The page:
Wednesday, September 22, 2010

Le Monde Editorial

Le Monde has an editorial today that uses the Swedish election as a jumping-off point for a reflection on immigration, globalization, and the fate of social democracy. The questions it asks are challenging, and good answers are hard to come by. Here is Le Monde's concluding paragraph:

Contrôlée, l'immigration est nécessaire au maintien de l'Etat- providence dans nos sociétés vieillissantes. Mais elle suppose un immense effort d'insertion qui n'a pas été fait. Il a un coût. L'Etat-providence à l'européenne ne survivrait-il qu'en en faisant moins dans ses domaines traditionnels - santé, retraites - et plus dans sa nouvelle tâche : l'insertion des immigrés ? La question a été posée à Stockholm.


louis said...

INteresting. We can agree that there is a part of the welfare state's operations that should be dedicated to the better integration of migrant populations. But isn't it going too far to think that there should be a shift from classical welfare state to some kind of arrangement directed expressely at migrant populations? Isn't having a functionning welfare system already concuring to the better integration of populations that, while being migrants, are before everything fragile, segregated, and poor.
Maybe a better functionning, "general issue" welfare state, and reforms in the job market to make accession to employment easier would do the job more than a migrant-specific policy?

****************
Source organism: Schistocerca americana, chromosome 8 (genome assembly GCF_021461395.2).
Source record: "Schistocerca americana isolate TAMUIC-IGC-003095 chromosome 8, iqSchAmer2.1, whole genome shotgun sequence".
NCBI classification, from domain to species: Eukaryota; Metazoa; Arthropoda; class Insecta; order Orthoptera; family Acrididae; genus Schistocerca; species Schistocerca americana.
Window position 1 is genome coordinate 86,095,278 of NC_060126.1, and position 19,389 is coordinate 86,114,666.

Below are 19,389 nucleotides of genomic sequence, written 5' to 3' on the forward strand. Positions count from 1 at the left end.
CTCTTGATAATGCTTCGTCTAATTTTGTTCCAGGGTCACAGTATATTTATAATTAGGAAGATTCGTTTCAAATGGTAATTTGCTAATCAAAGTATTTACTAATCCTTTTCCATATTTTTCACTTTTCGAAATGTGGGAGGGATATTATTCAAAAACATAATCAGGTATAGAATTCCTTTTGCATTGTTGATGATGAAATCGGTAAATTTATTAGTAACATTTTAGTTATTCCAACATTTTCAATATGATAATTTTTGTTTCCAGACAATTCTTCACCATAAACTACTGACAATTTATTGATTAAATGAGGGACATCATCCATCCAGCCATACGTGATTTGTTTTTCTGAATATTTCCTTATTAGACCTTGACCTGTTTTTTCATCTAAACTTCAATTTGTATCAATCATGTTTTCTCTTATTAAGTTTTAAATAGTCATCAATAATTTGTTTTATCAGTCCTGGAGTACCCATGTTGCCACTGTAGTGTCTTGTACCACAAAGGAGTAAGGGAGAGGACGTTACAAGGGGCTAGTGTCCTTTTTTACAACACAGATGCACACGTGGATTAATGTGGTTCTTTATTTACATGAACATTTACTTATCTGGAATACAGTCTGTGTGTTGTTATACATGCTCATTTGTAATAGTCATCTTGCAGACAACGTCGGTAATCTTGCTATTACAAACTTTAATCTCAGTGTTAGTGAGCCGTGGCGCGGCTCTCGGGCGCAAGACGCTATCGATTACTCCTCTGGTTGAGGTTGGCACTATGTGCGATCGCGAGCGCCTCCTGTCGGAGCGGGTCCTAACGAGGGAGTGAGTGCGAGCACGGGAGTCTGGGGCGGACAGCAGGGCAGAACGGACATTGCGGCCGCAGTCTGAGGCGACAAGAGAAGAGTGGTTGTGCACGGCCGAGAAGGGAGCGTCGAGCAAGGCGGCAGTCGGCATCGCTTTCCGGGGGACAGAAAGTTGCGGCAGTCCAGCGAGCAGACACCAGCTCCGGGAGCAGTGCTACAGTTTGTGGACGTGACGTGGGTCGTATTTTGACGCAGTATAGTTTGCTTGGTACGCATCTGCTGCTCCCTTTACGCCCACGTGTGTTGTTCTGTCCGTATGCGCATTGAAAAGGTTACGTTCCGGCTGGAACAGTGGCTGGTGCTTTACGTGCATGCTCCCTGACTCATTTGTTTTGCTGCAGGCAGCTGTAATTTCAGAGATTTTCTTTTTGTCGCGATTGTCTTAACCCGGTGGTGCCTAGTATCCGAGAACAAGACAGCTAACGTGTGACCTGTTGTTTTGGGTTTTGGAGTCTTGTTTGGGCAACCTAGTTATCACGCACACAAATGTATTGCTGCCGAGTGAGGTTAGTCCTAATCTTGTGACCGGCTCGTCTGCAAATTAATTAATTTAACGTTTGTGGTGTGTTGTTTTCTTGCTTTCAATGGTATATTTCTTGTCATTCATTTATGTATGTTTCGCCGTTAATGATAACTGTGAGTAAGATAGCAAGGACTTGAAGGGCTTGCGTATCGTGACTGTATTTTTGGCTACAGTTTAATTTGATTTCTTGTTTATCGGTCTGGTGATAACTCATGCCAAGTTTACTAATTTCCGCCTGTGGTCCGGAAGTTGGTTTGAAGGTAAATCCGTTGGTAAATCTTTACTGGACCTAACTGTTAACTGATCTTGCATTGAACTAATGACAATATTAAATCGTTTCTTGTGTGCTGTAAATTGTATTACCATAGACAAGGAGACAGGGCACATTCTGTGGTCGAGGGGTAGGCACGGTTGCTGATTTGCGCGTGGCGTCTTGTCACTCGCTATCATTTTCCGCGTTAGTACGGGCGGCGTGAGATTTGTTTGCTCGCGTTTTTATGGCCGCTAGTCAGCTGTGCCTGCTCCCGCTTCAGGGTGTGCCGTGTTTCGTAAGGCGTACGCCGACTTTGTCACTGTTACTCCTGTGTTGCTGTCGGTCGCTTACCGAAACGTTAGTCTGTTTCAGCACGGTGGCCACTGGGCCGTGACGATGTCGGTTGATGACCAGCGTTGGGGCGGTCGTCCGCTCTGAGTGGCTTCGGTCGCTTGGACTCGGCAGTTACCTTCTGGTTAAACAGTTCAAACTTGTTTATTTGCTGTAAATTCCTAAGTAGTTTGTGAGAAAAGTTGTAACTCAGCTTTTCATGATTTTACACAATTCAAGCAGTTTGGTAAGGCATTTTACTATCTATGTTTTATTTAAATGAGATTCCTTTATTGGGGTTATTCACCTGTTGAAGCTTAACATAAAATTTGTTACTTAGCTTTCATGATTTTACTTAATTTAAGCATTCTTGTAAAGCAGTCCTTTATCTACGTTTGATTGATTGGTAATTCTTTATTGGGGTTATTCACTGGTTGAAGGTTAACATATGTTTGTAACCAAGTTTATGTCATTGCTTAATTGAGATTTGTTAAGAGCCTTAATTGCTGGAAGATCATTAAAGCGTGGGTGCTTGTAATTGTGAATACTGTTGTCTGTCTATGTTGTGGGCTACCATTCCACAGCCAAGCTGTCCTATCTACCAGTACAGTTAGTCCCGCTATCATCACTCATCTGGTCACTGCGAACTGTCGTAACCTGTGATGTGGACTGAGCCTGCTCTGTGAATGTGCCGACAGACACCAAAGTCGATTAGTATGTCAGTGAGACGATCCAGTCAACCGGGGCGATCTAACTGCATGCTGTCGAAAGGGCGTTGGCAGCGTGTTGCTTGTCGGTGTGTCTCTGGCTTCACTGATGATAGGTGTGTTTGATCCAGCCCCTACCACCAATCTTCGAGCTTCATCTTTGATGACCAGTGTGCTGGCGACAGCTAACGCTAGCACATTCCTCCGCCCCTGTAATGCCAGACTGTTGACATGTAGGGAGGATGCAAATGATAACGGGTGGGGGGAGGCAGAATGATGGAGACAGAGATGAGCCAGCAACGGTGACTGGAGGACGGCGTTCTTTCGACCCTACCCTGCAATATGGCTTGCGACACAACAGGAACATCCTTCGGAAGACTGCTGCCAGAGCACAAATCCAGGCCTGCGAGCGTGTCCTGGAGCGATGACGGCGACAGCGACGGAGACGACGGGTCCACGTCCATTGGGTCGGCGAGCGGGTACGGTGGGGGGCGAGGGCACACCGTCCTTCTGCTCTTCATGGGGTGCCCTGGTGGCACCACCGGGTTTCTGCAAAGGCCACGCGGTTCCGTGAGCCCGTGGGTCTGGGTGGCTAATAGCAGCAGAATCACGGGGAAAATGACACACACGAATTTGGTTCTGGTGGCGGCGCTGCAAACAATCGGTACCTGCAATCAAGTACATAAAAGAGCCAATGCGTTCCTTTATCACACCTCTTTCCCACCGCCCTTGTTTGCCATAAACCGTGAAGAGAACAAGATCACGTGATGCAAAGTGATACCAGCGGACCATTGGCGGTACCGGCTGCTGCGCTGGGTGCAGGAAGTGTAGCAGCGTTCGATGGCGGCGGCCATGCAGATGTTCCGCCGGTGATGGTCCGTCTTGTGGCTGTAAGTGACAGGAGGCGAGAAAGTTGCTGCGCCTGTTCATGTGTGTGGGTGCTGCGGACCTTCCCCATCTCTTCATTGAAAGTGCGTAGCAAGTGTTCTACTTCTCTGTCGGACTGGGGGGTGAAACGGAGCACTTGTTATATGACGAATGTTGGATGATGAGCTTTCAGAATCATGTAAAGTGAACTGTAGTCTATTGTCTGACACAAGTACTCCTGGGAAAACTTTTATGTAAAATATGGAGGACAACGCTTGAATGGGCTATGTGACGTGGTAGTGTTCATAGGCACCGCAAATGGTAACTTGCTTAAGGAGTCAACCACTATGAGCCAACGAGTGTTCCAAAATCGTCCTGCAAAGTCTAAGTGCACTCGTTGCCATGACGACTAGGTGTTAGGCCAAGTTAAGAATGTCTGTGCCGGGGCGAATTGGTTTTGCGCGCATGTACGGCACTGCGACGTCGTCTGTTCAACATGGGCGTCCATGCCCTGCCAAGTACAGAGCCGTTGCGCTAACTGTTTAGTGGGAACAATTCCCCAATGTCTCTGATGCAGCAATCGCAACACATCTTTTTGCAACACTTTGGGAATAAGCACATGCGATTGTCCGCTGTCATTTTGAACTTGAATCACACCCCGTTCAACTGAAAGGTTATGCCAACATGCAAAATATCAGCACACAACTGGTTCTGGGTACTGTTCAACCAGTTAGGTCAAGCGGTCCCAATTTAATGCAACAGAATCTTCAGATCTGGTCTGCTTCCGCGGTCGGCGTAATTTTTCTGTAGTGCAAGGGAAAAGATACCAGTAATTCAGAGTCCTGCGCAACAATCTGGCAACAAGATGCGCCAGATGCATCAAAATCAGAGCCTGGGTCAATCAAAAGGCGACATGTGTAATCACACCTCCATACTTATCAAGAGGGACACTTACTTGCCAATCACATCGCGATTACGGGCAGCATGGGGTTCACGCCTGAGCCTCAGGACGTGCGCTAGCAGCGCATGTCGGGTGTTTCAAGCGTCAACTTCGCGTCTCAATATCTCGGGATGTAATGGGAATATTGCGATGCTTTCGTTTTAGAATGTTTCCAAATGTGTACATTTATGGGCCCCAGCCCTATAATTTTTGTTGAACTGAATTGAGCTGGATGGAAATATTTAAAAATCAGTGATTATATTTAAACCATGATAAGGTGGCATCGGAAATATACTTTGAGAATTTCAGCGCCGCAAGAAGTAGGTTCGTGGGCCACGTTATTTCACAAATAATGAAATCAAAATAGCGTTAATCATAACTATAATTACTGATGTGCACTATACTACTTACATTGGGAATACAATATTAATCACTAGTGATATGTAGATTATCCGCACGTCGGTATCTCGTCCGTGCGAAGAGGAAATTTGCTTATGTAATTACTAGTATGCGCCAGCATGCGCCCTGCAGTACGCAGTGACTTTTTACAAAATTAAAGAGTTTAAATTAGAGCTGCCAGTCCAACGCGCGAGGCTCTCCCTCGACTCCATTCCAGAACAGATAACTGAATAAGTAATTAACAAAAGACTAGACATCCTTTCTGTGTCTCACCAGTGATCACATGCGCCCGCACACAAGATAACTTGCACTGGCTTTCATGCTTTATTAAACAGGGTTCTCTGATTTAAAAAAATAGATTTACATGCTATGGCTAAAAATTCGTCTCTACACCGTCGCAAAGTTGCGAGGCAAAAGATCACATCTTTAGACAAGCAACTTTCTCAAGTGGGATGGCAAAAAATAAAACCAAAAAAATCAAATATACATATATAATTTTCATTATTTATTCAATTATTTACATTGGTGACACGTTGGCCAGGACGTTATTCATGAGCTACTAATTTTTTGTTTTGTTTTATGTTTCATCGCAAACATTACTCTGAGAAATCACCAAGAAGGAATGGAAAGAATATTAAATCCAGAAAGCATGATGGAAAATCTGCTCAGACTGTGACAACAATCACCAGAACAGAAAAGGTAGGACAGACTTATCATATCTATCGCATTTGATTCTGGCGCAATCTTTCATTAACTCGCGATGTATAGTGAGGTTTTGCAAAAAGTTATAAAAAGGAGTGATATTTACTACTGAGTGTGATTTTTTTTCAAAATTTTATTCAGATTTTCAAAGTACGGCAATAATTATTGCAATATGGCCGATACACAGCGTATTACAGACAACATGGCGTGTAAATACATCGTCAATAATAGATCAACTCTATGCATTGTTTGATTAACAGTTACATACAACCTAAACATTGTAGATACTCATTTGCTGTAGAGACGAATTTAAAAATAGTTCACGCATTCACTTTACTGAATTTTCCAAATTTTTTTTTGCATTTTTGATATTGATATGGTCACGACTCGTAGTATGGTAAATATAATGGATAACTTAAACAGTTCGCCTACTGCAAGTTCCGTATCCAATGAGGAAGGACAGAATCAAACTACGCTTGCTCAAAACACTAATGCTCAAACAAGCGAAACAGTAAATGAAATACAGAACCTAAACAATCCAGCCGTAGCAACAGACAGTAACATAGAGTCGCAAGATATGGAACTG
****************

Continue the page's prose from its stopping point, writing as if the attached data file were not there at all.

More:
I don't know, good points all over. Food for thought, when the European Lefts will be ready to do some thinking.

FrédéricLN said...

Sure. "Integration" is maybe not a matter of State budget. It was traditionally accomplished by working in firms, esp. industrial and commercial ones, that had strong and binding rules.

Now there are not many jobs in such kinds of firms (the French industrial sector is much more robotized than the US one). Many low-qualification jobs, or jobs you can get without any high-level social network, are in very small companies (les cafés...) or in the State sector or local authorities (cleaning the streets…).

In this last case, integration is very effective, and integration efforts by immigrants in this milieu are impressive; but in France, you need to be French to get such jobs, even most of those without "le statut de fonctionnaire", such as auxiliary policeman.